Searching over 5,500,000 cases.


searching
Buy This Entire Record For $7.95

Download the entire decision to receive the complete text, official citation,
docket number, dissents and concurrences, and footnotes for this case.

Learn more about what you receive with purchase of this case.

Jerro v. Colvin

United States District Court, C.D. California, Western Division

July 5, 2016

ROBBIN KEITH JERRO, Plaintiff,
v.
CAROLYN W. COLVIN, Acting Commissioner of Social Security, Defendant.

          MEMORANDUM OPINION AND ORDER

          DOUGLAS F. McCORMICK, UNITED STATES MAGISTRATE JUDGE

         Plaintiff Robbin Keith Jerro (“Plaintiff”) appeals from the final decision of the Administrative Law Judge (“ALJ”) denying his applications for disability insurance benefits and supplemental security income benefits. On appeal, the Court concludes that the ALJ erred in determining that Plaintiff did not overcome the presumption of continuing nondisability. Therefore, the ALJ’s decision is reversed and the matter is remanded for further proceedings consistent with this opinion.

         I. BACKGROUND

         Plaintiff filed initial applications for Social Security disability insurance benefits and supplemental security income benefits on June 16, 2010 and June 17, 2010, respectively. Administrative Record (“AR”) 104. In both applications Plaintiff alleged disability beginning February 2, 2010. AR 104. Plaintiff’s applications were denied and a hearing by an ALJ was held. On November 10, 2011, ALJ Sally Reason (“Judge Reason”) issued an unfavorable decision. AR 104-12. Judge Reason found that Plaintiff had the severe impairments of back pain, shoulder pain status post removal of lipoma, and depression. AR 106. Judge Reason also found that Plaintiff did not have an impairment or combination of impairments that met or medically equaled the severity of a listed impairment. AR 107. Judge Reason determined that Plaintiff had the residual functional capacity (“RFC”) to perform medium work with some postural restrictions so long as he was limited to unskilled work with limited social or public contact. AR 108. Accordingly, Judge Reason determined that Plaintiff was capable of performing his past relevant work as a hospital housekeeper. AR 111. That decision was not appealed and became final.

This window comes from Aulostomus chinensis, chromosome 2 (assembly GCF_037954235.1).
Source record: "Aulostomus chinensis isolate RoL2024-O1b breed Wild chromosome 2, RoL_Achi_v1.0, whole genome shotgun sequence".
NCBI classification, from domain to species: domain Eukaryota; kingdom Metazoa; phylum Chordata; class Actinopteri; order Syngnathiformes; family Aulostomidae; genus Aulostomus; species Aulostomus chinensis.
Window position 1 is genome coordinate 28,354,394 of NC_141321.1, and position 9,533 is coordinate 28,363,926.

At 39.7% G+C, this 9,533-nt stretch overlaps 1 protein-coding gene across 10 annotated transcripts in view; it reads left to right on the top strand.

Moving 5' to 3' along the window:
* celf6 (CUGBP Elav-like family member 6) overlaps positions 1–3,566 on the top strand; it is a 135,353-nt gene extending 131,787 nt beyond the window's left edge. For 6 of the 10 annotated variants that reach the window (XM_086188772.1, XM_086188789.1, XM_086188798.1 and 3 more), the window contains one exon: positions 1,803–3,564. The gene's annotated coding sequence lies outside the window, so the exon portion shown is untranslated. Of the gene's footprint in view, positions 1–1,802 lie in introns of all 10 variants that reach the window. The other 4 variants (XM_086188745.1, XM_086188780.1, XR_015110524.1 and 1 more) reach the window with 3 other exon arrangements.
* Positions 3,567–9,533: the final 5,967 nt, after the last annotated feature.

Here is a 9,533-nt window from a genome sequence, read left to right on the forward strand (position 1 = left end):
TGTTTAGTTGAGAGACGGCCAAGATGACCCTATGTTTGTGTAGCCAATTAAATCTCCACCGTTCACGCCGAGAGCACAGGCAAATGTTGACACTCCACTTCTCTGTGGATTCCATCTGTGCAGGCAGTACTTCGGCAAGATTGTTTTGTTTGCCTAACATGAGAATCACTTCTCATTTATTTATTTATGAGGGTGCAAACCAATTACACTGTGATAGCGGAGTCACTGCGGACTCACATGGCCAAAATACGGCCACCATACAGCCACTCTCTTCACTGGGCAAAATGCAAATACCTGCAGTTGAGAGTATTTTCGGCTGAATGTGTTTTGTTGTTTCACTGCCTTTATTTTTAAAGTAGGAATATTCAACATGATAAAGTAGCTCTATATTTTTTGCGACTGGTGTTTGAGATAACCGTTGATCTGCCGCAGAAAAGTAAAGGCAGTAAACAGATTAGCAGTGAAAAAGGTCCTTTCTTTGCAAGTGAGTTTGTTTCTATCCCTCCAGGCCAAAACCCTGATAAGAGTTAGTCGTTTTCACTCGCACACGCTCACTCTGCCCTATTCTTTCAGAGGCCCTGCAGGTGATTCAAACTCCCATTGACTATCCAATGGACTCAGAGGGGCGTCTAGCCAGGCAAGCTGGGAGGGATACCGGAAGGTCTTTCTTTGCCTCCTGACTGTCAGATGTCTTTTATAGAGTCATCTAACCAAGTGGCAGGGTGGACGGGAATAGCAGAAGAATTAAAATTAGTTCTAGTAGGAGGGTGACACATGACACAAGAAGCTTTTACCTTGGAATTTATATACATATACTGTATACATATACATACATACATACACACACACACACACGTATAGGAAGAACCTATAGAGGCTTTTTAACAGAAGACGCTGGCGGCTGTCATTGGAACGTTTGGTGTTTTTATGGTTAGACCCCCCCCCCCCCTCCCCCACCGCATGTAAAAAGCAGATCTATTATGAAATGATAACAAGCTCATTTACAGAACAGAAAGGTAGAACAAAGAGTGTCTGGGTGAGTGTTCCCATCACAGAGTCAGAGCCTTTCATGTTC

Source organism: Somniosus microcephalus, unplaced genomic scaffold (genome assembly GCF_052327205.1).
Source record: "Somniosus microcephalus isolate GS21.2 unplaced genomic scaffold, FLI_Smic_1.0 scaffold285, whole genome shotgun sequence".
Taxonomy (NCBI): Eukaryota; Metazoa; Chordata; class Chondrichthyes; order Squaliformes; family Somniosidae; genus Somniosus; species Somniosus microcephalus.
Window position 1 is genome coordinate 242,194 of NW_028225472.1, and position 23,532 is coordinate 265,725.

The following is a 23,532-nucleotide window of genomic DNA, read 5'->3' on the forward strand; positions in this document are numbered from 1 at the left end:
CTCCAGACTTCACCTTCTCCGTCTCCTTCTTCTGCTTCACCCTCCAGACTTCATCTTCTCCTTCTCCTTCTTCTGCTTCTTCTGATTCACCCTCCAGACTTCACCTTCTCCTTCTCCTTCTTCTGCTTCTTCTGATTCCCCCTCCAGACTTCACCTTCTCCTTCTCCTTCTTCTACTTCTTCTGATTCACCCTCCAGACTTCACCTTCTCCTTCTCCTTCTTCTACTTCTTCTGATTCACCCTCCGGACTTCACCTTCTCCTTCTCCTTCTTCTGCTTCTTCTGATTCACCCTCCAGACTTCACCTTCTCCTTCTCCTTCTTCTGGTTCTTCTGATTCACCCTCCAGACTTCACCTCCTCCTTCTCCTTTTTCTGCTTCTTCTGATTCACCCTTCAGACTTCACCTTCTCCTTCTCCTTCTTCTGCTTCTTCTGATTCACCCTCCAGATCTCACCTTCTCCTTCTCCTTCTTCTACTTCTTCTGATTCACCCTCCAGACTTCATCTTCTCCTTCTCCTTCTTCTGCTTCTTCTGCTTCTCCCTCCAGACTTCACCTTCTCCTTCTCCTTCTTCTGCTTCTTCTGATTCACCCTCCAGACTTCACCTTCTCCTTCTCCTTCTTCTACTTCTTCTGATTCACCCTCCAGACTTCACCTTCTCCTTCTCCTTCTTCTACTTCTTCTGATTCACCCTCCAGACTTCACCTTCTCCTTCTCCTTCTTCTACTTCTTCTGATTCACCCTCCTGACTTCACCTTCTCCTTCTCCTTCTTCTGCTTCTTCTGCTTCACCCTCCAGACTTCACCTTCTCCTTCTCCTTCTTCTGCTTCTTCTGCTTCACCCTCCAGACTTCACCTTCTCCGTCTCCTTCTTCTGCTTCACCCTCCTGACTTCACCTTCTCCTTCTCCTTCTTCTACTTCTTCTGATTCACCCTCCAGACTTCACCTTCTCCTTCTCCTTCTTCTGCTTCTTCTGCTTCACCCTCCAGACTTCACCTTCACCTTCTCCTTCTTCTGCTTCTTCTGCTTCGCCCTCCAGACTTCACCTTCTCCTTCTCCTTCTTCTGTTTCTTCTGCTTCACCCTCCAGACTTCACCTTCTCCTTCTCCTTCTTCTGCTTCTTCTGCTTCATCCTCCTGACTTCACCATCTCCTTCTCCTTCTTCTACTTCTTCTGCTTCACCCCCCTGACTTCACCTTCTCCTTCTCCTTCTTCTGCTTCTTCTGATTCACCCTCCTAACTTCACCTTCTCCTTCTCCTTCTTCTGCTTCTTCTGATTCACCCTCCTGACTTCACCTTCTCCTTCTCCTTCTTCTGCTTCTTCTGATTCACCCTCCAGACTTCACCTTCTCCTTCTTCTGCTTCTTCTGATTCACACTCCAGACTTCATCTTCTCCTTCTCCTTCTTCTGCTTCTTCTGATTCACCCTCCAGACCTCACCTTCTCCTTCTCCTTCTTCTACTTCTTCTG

Plaintiff subsequently filed applications for disability insurance benefits and supplemental security income benefits on January 23, 2012, and February 1, 2012, respectively. AR 251-59. Plaintiff alleged the same February 2010 onset date as in his 2010 applications. AR 251, 253. On January 17, 2014, a second ALJ issued an unfavorable decision. AR 24-43. Because the alleged onset date included a period that was previously adjudicated, and Plaintiff was found not disabled, the ALJ evaluated Plaintiff’s alleged disability from November 11, 2011, the date of the previous unfavorable decision. AR 42. In reaching his decision, the ALJ incorporated Judge Reason’s findings and found that Plaintiff had the severe medically determinable impairments of back pain with diagnostic imaging evidence of degenerative changes of the lumbar spine; shoulder pain, status post removal of lipoma; and depressive disorder. AR 32. The ALJ likewise determined that Plaintiff did not have an impairment or combination of impairments that met or medically equaled the severity of one of the listed impairments. AR 33. The ALJ also found that Plaintiff failed to establish a “change in circumstances” sufficient to overcome the presumption of continuing nondisability; as a result, the ALJ applied Judge Reason’s RFC. See AR 36 (“I must adopt Judge Reason’s [RFC assessment]”). Accordingly, the ALJ determined that Plaintiff could perform his past relevant work. AR 41-42.